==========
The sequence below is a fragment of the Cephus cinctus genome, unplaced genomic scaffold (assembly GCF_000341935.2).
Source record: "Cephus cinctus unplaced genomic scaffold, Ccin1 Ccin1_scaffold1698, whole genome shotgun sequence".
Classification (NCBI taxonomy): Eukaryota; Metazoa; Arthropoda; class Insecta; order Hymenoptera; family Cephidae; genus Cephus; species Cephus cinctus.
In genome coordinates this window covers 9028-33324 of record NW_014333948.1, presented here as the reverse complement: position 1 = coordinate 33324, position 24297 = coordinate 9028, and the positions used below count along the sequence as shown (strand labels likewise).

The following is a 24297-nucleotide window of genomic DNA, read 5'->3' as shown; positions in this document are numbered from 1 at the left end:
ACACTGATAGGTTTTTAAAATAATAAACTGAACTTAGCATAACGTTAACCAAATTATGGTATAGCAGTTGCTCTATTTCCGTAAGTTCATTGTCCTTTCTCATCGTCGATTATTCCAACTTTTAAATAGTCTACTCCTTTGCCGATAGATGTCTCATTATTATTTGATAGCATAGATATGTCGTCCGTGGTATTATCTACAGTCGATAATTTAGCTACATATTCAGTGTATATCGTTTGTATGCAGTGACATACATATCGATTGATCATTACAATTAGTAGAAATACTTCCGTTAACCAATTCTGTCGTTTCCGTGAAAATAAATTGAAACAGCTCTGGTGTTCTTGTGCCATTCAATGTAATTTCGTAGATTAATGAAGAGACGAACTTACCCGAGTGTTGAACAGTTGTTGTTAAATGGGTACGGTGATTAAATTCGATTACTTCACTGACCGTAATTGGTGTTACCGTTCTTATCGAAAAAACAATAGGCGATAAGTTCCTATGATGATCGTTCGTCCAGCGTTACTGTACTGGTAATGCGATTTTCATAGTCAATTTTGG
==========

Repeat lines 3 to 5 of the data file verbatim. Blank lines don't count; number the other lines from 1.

Classification (NCBI taxonomy): Eukaryota; Metazoa; Arthropoda; class Insecta; order Hymenoptera; family Cephidae; genus Cephus; species Cephus cinctus.
In genome coordinates this window covers 9028-33324 of record NW_014333948.1, presented here as the reverse complement: position 1 = coordinate 33324, position 24297 = coordinate 9028, and the positions used below count along the sequence as shown (strand labels likewise).

The following is a 24297-nucleotide window of genomic DNA, read 5'->3' as shown; positions in this document are numbered from 1 at the left end: